Mrs Widow.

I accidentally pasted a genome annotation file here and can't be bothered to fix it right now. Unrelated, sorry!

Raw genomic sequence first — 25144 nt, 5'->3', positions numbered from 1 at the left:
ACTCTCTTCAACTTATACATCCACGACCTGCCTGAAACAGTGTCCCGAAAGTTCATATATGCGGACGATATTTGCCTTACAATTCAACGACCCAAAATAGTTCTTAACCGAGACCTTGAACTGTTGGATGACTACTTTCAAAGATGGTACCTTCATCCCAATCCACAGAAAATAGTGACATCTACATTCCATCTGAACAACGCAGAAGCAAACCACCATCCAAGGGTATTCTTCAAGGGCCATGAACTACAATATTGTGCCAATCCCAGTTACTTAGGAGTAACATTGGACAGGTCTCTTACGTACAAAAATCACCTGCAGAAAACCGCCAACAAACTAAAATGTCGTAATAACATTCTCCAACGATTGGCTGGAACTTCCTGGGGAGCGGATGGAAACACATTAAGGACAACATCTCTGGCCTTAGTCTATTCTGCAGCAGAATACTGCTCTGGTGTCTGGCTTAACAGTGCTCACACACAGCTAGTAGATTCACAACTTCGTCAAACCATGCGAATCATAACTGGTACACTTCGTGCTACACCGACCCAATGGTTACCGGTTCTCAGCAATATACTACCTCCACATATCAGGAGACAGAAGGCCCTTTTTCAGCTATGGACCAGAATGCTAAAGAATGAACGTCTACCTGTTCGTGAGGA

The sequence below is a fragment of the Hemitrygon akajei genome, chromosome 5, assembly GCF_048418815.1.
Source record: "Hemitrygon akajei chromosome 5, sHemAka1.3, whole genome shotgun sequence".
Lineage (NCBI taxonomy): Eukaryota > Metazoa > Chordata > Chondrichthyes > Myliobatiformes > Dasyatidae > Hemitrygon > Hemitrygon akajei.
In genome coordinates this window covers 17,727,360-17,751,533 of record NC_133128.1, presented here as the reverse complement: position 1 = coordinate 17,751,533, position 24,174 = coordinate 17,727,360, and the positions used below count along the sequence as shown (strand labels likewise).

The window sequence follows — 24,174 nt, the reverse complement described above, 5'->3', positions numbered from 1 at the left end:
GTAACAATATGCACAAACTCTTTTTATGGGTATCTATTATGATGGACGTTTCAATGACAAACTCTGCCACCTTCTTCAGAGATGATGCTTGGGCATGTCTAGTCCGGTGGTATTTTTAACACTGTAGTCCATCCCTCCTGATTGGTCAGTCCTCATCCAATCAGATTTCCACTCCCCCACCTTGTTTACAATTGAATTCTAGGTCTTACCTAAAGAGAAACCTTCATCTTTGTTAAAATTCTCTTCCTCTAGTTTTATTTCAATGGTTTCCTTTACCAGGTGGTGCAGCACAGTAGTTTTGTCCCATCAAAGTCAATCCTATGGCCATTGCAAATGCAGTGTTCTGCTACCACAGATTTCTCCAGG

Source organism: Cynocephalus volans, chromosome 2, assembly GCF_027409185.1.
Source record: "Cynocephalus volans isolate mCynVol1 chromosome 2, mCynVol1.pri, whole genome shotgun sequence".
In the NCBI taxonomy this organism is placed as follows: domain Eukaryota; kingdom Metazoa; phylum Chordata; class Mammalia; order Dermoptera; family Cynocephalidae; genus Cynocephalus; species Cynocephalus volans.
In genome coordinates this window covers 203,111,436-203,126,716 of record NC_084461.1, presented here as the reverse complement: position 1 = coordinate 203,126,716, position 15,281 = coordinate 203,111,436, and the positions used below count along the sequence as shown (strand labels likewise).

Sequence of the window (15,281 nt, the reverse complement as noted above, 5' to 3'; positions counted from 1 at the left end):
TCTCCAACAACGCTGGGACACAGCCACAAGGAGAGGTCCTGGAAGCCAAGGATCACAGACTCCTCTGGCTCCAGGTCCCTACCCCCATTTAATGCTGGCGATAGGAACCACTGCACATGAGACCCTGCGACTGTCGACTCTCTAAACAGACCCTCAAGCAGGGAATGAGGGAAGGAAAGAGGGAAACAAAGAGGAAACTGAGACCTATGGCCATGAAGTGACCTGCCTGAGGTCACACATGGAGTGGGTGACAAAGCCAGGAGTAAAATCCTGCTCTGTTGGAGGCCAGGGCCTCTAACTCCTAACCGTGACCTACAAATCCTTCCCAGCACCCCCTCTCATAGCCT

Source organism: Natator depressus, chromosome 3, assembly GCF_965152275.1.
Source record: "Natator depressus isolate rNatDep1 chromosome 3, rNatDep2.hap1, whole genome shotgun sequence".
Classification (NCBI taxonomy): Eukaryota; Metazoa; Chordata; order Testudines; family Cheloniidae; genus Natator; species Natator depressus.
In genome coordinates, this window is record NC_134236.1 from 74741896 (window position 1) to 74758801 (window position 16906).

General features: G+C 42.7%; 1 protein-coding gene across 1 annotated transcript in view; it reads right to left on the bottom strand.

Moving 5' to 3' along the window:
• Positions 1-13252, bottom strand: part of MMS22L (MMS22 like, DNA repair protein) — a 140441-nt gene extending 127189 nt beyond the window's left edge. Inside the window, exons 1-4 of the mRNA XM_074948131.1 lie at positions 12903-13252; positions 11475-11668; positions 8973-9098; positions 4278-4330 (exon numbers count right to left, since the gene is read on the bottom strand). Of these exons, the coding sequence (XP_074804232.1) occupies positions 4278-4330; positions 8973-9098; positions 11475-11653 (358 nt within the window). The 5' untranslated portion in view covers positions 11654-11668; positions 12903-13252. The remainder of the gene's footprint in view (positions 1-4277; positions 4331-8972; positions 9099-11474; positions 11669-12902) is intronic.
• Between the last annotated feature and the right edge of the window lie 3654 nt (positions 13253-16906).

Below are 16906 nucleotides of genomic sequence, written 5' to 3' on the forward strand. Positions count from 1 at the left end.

The 9th of December 1947, nearly the complete male population of the village of Rawagede in Indonesia, was killed by Dutch soldiers. Eight widows and the only male survivor sued the Dutch government in 2009. In May 2010 the Dutch government pleaded guilty though she stated the case statute-barred, and plaintiffs had no right to compensation. Nevertheless, on September 2011, plaintiffs won their case. During the annual ceremony to commemorate the massacre, the Dutch government apologized to the people of Rawagede. The widows received € 20.000,00 each. <br /> Rawagede (Big swamp) nowadays is called Balongsari (Beautiful pond). The village is situated seventy kilometers east of Jakarta. There is no sewerage system. Cemetary of honour in Balongsari, where many men who died in the massacre were reburied. Balongsari was formerly called Rawagede. Ibu Taswi, born 5 October 1930:`My father in law carried my husbands body home. He was shot in his head, blood was running from his ear. My mother in law burried him in our backyard. I could not stop crying. That is all I remember. I had nowhere to go because I had a baby to care for. I went to live with my parents again.` The men were on their way to work on the rice-fields when they were killed. Ibu Tijeng binti Tasim, born 23 September 1927:`I recognized his t-shirt and sarung, he was shot in his neck. I wrapped him in cloths, dug a hole in my backyard and, incessantly crying, buried him between the mango and coconut trees.` Ibu Tijeng binti Tasim, born 23 September 1927:`I wrapped him in cloths, dug a hole in my backyard and, incessantly crying, buried him between the mango and coconut trees.` Ibu Wanti binti Dodo, born 9 September 1919:`I found the body of my husband Enap near the river. He was schot from behind. With the help of four girlfriends we carried his body, on a bamboo bench serving as a strecher, home. I washed him, wrapped his body in sheets from the bed and burried him myself.` Ibu Lasmi binti Kasilan, born 16 September 1921:`I was at home the day the Dutch soldiers came. Around sunrise my husband Wasa was shot from behind in his neck. I was seven months pregnant when he died. Because I had been carrying bodies I had a miscarriage. There was no medical aid.` Ibu Cawi binti Baisan, born 10 January 1928:`We found my husband laying on his back. He was shot in his head, left above his ear. My father, father in law and I carried his body home and burried him in the garden. I was very sad and could not forget my husband. It took years to forget him. I left my home and moved in with my parents again.` Ibu Wisah binti Silan, born 18 June 1932: `My husband was shot near the railway station. He worked as an assistant on the rice fields. My life was tough.` Ibu Wanti binti Sariman, born 12 May 1925:`I found my husband laying at the street, in one of three rows. He was in the last row and I saw he was shot through his head and back. I cannot forget him. My husband used to work his own ricefield which was inherited by his parents. I did not receive anything so I went to live with my parents again. I earnd money with the sale of trassi (fishpaste) and small fish.`   Bapak Saih bin Sakam, born 16 April 1923, the only living survivor of the massacre: `We were shot from the back, from a distance of about 2,5 meters. The man behind me was shot dead, the bullit went right through his body and hit my back. The man fell upon me and I felt his blood running over my face. When they left they shot again every body, to be sure we were all dead. They shot me through my hand. I was one of fourteen men who survived. My father, who was in the same line as I, was killed`. The cemetary of honour of Rawagede; many of the men who died in the massacre are reburied here.